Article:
PRESS RELEASE: December 2008 E&P Magazine Article Highlights RPSEA and RPSEA Members

Offshore R&D Pushes the Limits
 
Operators, engineering firms, service companies, classification societies, and universities are working together to develop the technologies that will take the offshore industry into deeper water, extreme high-pressure/high-temperature environments, and frigid operating conditions.

These are exciting times for innovators in the oil and gas industry.

The depth and breadth of technology development under way today exceeds anything the industry has seen in the past, and more of the R&D projects in the works are collaborative efforts that team not only the different sectors of the industry, but include universities, government agencies, and other high-tech industries.

Though there has been progress across the board, some of the most interesting projects deal with riser technology, floating production, arctic operations, high-pressure/high-temperature (HP/HT) environments, subsea production and processing, flow assurance, and integrated operations (IO).

Reaching deep

In 2003, the American Bureau of Shipping (ABS) certified the use of aluminum alloy for risers (AAR) for Noble Drilling. Since that time, risers made of this material have been deployed on vessels in the Gulf of Mexico (GoM) and offshore Brazil. The industry is now testing deployment of ultra-deepwater AARs that can be installed in 10,000 ft (~3,000 m) water depth. Finding a cost-effective way to use composite materials is one of the industry’s goals. Improving riser design and performance is another.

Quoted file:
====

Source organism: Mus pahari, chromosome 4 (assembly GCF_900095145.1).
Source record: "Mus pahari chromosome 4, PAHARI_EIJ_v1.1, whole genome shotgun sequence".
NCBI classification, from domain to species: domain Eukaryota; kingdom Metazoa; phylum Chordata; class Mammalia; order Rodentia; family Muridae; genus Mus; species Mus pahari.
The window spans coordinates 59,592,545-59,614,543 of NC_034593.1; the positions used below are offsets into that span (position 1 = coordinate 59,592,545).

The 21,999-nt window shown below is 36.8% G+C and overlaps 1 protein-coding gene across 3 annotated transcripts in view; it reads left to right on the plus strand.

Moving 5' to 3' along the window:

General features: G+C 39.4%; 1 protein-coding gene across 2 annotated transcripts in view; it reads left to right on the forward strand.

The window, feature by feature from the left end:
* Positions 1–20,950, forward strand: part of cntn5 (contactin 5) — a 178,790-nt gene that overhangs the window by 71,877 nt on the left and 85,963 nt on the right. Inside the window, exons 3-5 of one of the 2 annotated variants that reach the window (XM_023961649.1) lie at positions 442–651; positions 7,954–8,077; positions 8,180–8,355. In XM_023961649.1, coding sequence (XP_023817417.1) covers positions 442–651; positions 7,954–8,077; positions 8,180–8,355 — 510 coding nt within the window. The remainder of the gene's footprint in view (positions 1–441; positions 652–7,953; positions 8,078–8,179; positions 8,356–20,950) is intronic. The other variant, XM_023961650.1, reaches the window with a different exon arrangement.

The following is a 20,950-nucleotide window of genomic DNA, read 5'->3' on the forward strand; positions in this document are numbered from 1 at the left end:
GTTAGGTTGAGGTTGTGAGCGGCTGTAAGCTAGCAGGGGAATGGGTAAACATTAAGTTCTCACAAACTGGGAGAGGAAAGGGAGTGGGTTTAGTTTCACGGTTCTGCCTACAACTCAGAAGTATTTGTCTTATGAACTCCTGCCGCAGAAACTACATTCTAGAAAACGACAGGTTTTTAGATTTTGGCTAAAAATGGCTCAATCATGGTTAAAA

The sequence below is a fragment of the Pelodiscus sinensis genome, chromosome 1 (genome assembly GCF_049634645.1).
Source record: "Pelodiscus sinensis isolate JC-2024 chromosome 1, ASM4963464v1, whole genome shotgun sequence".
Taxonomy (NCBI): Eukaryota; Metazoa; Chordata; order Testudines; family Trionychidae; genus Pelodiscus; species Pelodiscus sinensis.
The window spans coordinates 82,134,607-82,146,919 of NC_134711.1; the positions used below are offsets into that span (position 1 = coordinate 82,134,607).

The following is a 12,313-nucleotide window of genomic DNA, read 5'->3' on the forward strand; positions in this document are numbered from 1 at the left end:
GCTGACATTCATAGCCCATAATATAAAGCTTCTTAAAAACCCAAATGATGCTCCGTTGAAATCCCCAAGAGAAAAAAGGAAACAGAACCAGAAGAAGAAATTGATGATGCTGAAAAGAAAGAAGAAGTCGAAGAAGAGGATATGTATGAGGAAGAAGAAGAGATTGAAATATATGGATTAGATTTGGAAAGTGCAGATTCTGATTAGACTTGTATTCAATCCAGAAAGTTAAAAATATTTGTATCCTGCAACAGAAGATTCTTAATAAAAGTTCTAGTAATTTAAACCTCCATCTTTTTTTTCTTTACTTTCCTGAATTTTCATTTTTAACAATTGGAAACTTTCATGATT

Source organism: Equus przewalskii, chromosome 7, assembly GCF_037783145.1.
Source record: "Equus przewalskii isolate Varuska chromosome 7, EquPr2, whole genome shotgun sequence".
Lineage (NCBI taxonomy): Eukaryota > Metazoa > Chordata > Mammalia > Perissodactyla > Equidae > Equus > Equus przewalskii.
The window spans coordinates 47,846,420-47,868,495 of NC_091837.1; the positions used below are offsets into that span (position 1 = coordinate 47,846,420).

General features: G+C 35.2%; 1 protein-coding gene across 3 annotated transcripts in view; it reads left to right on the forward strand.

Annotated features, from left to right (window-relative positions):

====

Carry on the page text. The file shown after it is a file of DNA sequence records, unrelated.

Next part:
Companies like 2H Offshore, Acergy, Aker Solutions, and Technip are investing in R&D efforts targeting a range of subjects, such as riser integrity monitoring techniques and data processing methods, vortex induced vibration fatigue responses (particularly in the GoM, where loop currents are a concern), fatigue monitoring, deepwater applications (including new installation techniques), weight optimization, and integrity monitoring.

The Research Partnership to Secure Energy for America (RPSEA) is also funding a number of projects that target riser technology. Two such projects are being led by Tejas Research & Engineering. One is investigating fatigue performance of high-strength riser materials subjected to sour environments, and the other is researching issues related to extreme reach in ultra-deepwater applications. A third RPSEA-funded project incorporates technology from the robotics industry.
 
Click here to view the entire article on E&P Magazine's website.
Judy Maksoud
Author: Judy Maksoud
Category: rpsea in the news